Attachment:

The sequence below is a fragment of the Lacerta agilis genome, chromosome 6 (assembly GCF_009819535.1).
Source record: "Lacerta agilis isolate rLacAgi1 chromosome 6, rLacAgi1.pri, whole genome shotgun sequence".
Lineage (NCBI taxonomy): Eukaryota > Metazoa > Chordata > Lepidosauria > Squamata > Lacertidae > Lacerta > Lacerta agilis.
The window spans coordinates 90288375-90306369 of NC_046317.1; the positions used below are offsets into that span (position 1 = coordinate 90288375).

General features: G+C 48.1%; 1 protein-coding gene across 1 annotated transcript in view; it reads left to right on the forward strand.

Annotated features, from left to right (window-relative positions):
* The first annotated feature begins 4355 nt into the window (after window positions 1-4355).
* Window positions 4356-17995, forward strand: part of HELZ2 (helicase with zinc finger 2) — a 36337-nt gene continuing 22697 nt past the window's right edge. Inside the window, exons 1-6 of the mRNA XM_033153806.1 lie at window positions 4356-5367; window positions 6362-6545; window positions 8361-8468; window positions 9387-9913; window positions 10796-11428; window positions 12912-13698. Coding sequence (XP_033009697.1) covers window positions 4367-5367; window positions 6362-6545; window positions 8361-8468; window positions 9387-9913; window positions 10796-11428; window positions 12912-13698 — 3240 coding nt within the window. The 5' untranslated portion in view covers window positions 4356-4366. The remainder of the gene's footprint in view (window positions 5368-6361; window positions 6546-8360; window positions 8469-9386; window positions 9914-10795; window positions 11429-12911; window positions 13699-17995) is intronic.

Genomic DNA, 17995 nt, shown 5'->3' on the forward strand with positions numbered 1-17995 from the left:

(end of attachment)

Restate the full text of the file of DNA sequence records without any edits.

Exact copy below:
The sequence below is a fragment of the Lacerta agilis genome, chromosome 6 (assembly GCF_009819535.1).
Source record: "Lacerta agilis isolate rLacAgi1 chromosome 6, rLacAgi1.pri, whole genome shotgun sequence".
Lineage (NCBI taxonomy): Eukaryota > Metazoa > Chordata > Lepidosauria > Squamata > Lacertidae > Lacerta > Lacerta agilis.
The window spans coordinates 90288375-90306369 of NC_046317.1; the positions used below are offsets into that span (position 1 = coordinate 90288375).

General features: G+C 48.1%; 1 protein-coding gene across 1 annotated transcript in view; it reads left to right on the forward strand.

Annotated features, from left to right (window-relative positions):
* The first annotated feature begins 4355 nt into the window (after window positions 1-4355).
* Window positions 4356-17995, forward strand: part of HELZ2 (helicase with zinc finger 2) — a 36337-nt gene continuing 22697 nt past the window's right edge. Inside the window, exons 1-6 of the mRNA XM_033153806.1 lie at window positions 4356-5367; window positions 6362-6545; window positions 8361-8468; window positions 9387-9913; window positions 10796-11428; window positions 12912-13698. Coding sequence (XP_033009697.1) covers window positions 4367-5367; window positions 6362-6545; window positions 8361-8468; window positions 9387-9913; window positions 10796-11428; window positions 12912-13698 — 3240 coding nt within the window. The 5' untranslated portion in view covers window positions 4356-4366. The remainder of the gene's footprint in view (window positions 5368-6361; window positions 6546-8360; window positions 8469-9386; window positions 9914-10795; window positions 11429-12911; window positions 13699-17995) is intronic.

Genomic DNA, 17995 nt, shown 5'->3' on the forward strand with positions numbered 1-17995 from the left: